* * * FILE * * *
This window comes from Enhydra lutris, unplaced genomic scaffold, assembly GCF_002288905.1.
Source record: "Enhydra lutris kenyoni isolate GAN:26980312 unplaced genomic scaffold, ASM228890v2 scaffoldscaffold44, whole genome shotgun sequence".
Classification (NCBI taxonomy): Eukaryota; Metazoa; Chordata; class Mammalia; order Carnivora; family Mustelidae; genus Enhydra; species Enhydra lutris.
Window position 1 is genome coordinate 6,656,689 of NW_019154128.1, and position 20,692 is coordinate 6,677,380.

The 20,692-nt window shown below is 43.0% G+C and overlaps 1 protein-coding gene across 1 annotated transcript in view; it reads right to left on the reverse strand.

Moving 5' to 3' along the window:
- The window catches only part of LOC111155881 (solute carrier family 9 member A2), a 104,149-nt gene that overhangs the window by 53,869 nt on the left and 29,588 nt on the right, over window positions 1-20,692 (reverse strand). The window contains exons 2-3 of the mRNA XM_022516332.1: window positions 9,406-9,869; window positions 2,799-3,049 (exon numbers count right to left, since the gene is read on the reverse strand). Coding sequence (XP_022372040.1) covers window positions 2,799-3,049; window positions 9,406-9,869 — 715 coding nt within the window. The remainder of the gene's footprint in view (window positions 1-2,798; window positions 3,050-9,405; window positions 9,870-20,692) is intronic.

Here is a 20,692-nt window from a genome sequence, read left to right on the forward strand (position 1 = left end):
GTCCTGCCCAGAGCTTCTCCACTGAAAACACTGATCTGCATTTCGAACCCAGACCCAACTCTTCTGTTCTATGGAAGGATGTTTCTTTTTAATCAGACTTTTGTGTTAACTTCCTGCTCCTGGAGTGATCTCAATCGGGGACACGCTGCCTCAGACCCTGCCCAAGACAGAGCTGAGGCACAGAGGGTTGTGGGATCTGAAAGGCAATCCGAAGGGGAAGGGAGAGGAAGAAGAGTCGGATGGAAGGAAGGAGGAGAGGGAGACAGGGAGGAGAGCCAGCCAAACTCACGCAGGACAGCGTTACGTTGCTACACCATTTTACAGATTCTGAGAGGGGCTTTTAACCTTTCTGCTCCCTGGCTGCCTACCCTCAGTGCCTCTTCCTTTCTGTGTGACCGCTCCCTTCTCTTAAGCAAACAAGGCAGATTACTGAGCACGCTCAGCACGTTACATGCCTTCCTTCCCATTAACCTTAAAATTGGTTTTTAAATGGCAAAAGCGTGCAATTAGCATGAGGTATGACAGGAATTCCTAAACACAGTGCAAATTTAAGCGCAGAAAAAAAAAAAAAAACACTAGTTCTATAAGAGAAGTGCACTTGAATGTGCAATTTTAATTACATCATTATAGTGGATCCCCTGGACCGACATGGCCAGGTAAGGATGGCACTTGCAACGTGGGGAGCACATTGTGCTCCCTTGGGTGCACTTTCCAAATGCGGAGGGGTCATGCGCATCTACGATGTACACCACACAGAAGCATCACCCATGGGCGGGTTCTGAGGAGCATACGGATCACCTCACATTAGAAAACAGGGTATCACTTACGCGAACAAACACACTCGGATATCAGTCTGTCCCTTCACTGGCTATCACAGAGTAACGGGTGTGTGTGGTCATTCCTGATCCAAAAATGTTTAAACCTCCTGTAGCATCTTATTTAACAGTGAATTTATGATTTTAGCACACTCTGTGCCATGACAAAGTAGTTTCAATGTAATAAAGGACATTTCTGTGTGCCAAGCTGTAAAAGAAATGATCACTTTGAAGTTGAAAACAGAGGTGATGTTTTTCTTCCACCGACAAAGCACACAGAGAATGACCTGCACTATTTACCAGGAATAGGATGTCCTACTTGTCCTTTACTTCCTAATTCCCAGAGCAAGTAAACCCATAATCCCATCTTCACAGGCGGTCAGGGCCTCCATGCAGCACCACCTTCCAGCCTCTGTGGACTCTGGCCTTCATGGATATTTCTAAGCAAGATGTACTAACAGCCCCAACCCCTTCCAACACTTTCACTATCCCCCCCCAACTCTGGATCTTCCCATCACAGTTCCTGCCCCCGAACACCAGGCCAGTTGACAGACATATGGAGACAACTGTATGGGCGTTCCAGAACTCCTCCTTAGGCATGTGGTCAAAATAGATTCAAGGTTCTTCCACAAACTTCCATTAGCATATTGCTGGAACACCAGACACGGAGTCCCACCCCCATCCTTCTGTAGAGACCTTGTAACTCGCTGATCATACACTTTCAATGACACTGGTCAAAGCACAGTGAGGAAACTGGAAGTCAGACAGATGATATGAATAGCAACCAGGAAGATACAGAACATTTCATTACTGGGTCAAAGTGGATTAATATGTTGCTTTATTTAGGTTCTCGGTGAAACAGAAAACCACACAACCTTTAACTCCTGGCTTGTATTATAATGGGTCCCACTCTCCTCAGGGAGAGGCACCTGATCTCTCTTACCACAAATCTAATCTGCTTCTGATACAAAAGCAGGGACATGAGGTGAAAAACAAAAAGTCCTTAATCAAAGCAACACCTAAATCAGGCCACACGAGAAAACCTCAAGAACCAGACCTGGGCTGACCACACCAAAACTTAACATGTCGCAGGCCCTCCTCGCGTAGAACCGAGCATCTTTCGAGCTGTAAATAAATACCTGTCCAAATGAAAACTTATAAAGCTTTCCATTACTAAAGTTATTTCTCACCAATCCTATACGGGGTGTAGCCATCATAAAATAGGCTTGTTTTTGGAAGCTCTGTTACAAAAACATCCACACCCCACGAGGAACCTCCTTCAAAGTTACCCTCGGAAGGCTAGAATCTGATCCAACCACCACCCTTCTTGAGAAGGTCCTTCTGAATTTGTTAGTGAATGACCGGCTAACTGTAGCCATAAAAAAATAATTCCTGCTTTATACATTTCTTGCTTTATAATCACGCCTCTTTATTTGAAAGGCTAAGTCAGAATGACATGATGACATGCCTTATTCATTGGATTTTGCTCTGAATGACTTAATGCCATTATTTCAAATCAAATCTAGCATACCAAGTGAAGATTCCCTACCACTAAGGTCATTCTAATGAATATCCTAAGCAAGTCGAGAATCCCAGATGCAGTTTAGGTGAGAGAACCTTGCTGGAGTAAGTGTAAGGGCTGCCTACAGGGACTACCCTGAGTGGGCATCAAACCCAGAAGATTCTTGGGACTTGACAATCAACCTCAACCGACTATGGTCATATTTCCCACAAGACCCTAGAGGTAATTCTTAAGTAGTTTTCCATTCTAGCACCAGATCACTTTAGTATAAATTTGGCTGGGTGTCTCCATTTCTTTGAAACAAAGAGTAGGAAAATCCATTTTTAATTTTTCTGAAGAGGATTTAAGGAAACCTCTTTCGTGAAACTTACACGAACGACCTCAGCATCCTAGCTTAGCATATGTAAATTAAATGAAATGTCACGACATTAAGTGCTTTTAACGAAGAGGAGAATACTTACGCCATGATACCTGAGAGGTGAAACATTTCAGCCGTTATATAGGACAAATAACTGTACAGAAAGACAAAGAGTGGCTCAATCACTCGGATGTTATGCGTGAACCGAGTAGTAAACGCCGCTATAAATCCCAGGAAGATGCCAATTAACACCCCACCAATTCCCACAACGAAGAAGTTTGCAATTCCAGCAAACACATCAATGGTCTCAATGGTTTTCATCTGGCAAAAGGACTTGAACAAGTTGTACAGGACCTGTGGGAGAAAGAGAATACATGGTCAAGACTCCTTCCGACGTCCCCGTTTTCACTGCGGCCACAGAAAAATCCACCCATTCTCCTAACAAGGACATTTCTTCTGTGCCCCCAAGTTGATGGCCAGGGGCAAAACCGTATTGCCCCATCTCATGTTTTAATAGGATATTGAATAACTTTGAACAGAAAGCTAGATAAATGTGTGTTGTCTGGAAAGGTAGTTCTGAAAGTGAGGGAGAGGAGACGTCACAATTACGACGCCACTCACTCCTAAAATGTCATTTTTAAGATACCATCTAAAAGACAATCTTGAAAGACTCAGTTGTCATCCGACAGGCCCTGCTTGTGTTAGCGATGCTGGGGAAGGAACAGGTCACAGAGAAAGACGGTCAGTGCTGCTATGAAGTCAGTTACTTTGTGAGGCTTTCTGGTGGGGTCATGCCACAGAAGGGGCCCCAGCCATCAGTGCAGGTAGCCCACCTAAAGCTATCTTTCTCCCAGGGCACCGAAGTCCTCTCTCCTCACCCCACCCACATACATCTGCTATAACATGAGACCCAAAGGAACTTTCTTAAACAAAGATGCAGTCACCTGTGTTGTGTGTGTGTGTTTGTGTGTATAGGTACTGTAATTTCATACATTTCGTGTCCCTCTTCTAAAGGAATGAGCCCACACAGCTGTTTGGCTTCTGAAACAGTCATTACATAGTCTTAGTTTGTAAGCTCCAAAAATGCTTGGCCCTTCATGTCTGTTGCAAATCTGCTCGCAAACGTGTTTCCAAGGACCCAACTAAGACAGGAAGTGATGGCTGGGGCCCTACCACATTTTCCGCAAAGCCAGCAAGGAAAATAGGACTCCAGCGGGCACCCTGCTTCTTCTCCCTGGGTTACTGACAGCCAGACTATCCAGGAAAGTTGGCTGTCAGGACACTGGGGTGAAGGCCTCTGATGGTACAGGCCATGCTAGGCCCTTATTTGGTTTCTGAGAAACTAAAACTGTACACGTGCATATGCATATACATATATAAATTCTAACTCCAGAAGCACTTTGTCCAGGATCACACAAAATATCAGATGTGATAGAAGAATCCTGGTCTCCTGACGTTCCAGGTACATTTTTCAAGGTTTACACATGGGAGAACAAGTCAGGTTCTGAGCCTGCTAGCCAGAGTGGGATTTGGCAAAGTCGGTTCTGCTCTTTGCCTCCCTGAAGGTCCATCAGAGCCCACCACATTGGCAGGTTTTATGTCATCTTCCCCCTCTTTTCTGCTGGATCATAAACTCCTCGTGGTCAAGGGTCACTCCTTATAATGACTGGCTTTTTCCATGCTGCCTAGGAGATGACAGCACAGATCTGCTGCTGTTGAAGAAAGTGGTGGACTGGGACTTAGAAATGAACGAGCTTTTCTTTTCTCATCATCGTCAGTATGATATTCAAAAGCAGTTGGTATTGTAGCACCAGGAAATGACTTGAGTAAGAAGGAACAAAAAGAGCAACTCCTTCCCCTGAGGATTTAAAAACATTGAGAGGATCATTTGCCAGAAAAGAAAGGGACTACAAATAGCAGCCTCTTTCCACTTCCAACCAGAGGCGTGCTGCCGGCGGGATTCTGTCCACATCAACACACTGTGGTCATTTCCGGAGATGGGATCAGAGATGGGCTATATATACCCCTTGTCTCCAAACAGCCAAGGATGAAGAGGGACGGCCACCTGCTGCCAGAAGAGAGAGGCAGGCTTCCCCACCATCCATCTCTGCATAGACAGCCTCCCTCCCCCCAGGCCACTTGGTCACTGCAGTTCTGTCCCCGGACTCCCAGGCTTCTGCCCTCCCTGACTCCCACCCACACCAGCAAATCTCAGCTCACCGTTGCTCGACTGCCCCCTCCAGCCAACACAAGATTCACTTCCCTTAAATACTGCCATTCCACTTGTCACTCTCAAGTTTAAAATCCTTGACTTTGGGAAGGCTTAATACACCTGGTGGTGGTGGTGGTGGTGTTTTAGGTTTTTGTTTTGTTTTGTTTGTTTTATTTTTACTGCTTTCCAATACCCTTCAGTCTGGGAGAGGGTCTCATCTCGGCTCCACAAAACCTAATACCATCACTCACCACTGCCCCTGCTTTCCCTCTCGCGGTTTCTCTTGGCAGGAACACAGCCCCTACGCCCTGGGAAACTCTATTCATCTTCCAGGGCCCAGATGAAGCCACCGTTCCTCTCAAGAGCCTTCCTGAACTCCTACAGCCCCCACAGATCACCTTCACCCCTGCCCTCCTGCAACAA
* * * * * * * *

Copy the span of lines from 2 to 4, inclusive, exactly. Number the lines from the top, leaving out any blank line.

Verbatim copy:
Source record: "Enhydra lutris kenyoni isolate GAN:26980312 unplaced genomic scaffold, ASM228890v2 scaffoldscaffold44, whole genome shotgun sequence".
Classification (NCBI taxonomy): Eukaryota; Metazoa; Chordata; class Mammalia; order Carnivora; family Mustelidae; genus Enhydra; species Enhydra lutris.
Window position 1 is genome coordinate 6,656,689 of NW_019154128.1, and position 20,692 is coordinate 6,677,380.